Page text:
I know this would never happen but I would love a monthly subscription service that would let you download an unlimited or certain number of full albums in mp3 to go along with streaming. Yes, I realize that unfortunately the threat of piracy would deter a company from doing such a thing but come on, the music industry isn’t begging for money these days.
    If I would resubscribe to a service again, it would have to be rhapsody. I’ve been on and off with them since 2006, selection is great and the ios accessibility, accessibility on the pc with some trial and error and the ability to easily browse and listen to individual songs/albums as well as download said material works for me. If you want playlists and radio you can have them but if you just wanna browse/listen you can have that too.

  10. I enjoy playing with Pandora and Jango and such, but I mainly use them to hear things I haven’t heard before, trying to find the most oddball music to see if they have it. But I don’t think I would want to depend entirely on such services because they seem to be song-oriented, that is, playing individual isolated songs randomly. Me, I grew up with albums and most of the music I still enjoy was meant to be heard as part of an album, not as a single, so I still like my physical media, even if it is outmoded or uncool. With a lot of the music I like, the album connected all the songs by a loose concept or told a story. If anything, if there was no theme, you got a snapshot of what a band was doing during a particular time frame. I don’t want to hear just the songs everybody else voted as the most popular in condensed form to fit shorter attention spans.

  11. I was a cassette man to begin with, then CD, then minidisc (don’t ask) and then MP3, although I admit to being a light downloader. Like other commenters, I think I would be prepared to consider subscribing to a service that was guaranteed to be around and accessible (in both senses of the term) long into the future, or to one that offered me some sort of ‘get out clause’ whereby I would have the opportunity to download a certain number of my favourite songs/albums for free or transfer them (including my playlist data) to another service if the service were to cease to exist, backed by insurance of some kind. But this whole arena is so uncertain ( that there are not and perhaps can never be such guarantees. Even Spotify has had to reinvent itself on multiple occasions with different pricing models. Napster in the UK had a similar paid service to the current Spotify that a number of people I know used, but it closed down when they were taken over by Rapsidy and that was that! After that, they did briefly have an unlimited streaming service which also offered download credits, which was very good value, but it disappeared pretty quickly so was probably more of a promotion than anything else. Like it or not, accessibility with screen readers is also an important issue. The last thing I would want to do is invest in a subscription service that suddenly becomes inaccessible, even for a period of time, and thus be locked out from accessing my music. The bottom line for me at the moment is that I want to have my own copy of the music I want to listen to, rather than rent someone else’s in full knowledge that they can take it away at any time, no matter for how long I have been paying for it.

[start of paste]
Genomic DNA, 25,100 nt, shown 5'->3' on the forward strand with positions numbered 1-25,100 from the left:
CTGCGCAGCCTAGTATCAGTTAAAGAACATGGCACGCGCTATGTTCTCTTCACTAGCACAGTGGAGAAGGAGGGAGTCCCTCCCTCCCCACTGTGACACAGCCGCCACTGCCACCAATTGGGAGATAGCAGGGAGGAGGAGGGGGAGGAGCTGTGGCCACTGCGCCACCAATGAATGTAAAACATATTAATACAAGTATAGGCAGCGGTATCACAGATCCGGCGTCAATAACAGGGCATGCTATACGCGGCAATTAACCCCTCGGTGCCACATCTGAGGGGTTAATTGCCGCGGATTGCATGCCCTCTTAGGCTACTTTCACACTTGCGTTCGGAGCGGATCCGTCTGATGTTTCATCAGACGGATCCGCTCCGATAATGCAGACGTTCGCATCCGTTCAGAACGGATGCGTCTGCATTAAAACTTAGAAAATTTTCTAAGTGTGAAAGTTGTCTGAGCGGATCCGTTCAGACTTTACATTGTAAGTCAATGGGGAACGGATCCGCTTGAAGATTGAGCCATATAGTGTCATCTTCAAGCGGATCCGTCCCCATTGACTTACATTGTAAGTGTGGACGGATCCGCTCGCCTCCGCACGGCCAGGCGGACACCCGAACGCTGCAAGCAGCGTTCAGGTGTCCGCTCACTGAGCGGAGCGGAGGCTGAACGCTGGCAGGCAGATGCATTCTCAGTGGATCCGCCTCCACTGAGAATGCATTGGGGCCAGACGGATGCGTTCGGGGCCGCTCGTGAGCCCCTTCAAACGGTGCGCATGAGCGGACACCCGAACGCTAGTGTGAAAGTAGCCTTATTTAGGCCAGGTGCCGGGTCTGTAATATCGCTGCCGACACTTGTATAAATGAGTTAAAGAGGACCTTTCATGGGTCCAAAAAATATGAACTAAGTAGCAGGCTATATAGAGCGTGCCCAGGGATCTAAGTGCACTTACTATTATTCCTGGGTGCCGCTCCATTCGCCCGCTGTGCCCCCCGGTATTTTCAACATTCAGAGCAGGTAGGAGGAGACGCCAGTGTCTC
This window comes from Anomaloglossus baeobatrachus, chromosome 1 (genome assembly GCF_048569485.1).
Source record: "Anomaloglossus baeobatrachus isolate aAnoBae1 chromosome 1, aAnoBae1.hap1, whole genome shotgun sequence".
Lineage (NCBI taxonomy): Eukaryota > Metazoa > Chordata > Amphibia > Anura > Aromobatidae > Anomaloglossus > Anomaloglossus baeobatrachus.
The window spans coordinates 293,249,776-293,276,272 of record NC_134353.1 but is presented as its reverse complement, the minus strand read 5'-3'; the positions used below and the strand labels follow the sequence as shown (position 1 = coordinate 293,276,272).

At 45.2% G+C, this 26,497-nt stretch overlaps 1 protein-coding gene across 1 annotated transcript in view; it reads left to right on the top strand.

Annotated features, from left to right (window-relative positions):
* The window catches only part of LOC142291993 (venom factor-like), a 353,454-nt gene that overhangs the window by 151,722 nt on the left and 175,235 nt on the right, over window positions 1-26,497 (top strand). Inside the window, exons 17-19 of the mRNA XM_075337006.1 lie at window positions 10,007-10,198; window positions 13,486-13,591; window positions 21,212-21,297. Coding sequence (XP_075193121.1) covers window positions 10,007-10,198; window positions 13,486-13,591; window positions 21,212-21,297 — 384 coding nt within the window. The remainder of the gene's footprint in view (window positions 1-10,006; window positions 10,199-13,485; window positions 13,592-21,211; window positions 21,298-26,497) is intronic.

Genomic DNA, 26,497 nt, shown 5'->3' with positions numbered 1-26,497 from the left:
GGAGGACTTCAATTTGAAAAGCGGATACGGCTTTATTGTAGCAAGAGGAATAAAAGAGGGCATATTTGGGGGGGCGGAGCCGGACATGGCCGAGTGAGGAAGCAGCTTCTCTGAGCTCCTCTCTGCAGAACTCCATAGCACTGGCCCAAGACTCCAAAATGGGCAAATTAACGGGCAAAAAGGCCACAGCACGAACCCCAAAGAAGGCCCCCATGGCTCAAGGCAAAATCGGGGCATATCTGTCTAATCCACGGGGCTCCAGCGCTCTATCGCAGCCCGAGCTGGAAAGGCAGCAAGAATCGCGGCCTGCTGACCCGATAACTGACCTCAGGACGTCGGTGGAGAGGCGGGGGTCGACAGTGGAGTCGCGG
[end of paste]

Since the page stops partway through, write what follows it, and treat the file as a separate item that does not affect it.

12. The cool thing about owning your music is that you paid once, got that CD or other media in your paws, and it was absolutely and completely yours. No embedded code in the data to erase it after so many plays, no subscription or rental fees, this was your! own! copy! There was something to be said about taking your physical media home and taking off the shrink wrap and opening it up and hearing it for the first time too.

  13. The idea of not owning my music collection, and consequently not having to maintain it (ID3 tagging, keeping up to date with codec technology, keeping lossless files for archival but using lossy formats on portable devices, etc.) is appealing. But the dark side of services like Spotify is that these companies become gatekeepers. They determine what their customers can listen to, and the terms on which artists can get exposure and get paid. I don’t like that, just on principle. I want to be able to discover an independent musician, by word of mouth, a web link, social media, or whatever other means, buy that musician’s work directly, know that the musician will get paid fairly, and listen to that music the same way I listen to the mainstream music I’ve collected. I can do that as long as I own my music collection, and I indeed do that from time to time. So that’s why I stay away from Spotify and the like. For listening to a song just once or twice on an impulse, I use YouTube.